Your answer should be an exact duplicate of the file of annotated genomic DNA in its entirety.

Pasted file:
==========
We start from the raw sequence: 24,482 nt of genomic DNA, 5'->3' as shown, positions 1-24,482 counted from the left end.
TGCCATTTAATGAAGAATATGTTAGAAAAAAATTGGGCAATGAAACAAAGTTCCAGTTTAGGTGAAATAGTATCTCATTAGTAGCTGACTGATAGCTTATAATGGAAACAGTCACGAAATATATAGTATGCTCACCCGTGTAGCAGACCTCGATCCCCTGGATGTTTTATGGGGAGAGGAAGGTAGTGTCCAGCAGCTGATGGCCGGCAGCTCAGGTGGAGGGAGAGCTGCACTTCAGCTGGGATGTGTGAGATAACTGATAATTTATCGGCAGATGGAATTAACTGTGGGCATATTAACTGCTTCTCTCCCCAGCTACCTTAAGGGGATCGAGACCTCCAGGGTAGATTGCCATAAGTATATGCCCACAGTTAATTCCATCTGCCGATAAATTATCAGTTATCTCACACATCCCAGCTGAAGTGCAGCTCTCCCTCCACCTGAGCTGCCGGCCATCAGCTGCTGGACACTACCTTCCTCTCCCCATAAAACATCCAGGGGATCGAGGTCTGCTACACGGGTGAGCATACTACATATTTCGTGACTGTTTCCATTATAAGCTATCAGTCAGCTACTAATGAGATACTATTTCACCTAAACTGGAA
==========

We start from the raw sequence: 24,482 nt of genomic DNA, 5'->3' as shown, positions 1-24,482 counted from the left end.
TGCCATTTAATGAAGAATATGTTAGAAAAAAATTGGGCAATGAAACAAAGTTCCAGTTTAGGTGAAATAGTATCTCATTAGTAGCTGACTGATAGCTTATAATGGAAACAGTCACGAAATATATAGTATGCTCACCCGTGTAGCAGACCTCGATCCCCTGGATGTTTTATGGGGAGAGGAAGGTAGTGTCCAGCAGCTGATGGCCGGCAGCTCAGGTGGAGGGAGAGCTGCACTTCAGCTGGGATGTGTGAGATAACTGATAATTTATCGGCAGATGGAATTAACTGTGGGCATATTAACTGCTTCTCTCCCCAGCTACCTTAAGGGGATCGAGACCTCCAGGGTAGATTGCCATAAGTATATGCCCACAGTTAATTCCATCTGCCGATAAATTATCAGTTATCTCACACATCCCAGCTGAAGTGCAGCTCTCCCTCCACCTGAGCTGCCGGCCATCAGCTGCTGGACACTACCTTCCTCTCCCCATAAAACATCCAGGGGATCGAGGTCTGCTACACGGGTGAGCATACTACATATTTCGTGACTGTTTCCATTATAAGCTATCAGTCAGCTACTAATGAGATACTATTTCACCTAAACTGGAA